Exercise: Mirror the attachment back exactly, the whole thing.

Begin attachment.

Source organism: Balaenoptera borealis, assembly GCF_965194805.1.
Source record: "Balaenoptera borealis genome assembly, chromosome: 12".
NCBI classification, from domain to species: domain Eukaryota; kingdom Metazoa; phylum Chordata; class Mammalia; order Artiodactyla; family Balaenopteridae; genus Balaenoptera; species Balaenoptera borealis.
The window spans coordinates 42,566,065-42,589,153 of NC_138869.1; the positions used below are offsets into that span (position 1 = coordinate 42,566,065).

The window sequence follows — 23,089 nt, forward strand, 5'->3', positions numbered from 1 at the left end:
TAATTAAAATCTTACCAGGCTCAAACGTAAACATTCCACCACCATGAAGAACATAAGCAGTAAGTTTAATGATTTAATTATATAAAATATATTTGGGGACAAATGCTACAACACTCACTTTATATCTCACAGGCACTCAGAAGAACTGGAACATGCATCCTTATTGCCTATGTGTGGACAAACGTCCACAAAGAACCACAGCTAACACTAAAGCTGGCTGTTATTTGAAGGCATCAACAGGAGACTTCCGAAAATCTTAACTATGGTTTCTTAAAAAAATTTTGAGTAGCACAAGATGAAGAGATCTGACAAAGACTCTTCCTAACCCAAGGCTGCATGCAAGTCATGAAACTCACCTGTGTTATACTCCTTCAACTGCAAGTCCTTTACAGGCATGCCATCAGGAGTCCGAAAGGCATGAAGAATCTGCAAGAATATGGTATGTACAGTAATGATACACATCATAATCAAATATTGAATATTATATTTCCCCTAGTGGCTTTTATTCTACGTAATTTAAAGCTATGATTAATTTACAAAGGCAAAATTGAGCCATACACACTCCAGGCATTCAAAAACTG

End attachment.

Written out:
Source organism: Balaenoptera borealis, assembly GCF_965194805.1.
Source record: "Balaenoptera borealis genome assembly, chromosome: 12".
NCBI classification, from domain to species: domain Eukaryota; kingdom Metazoa; phylum Chordata; class Mammalia; order Artiodactyla; family Balaenopteridae; genus Balaenoptera; species Balaenoptera borealis.
The window spans coordinates 42,566,065-42,589,153 of NC_138869.1; the positions used below are offsets into that span (position 1 = coordinate 42,566,065).

The window sequence follows — 23,089 nt, forward strand, 5'->3', positions numbered from 1 at the left end:
TAATTAAAATCTTACCAGGCTCAAACGTAAACATTCCACCACCATGAAGAACATAAGCAGTAAGTTTAATGATTTAATTATATAAAATATATTTGGGGACAAATGCTACAACACTCACTTTATATCTCACAGGCACTCAGAAGAACTGGAACATGCATCCTTATTGCCTATGTGTGGACAAACGTCCACAAAGAACCACAGCTAACACTAAAGCTGGCTGTTATTTGAAGGCATCAACAGGAGACTTCCGAAAATCTTAACTATGGTTTCTTAAAAAAATTTTGAGTAGCACAAGATGAAGAGATCTGACAAAGACTCTTCCTAACCCAAGGCTGCATGCAAGTCATGAAACTCACCTGTGTTATACTCCTTCAACTGCAAGTCCTTTACAGGCATGCCATCAGGAGTCCGAAAGGCATGAAGAATCTGCAAGAATATGGTATGTACAGTAATGATACACATCATAATCAAATATTGAATATTATATTTCCCCTAGTGGCTTTTATTCTACGTAATTTAAAGCTATGATTAATTTACAAAGGCAAAATTGAGCCATACACACTCCAGGCATTCAAAAACTG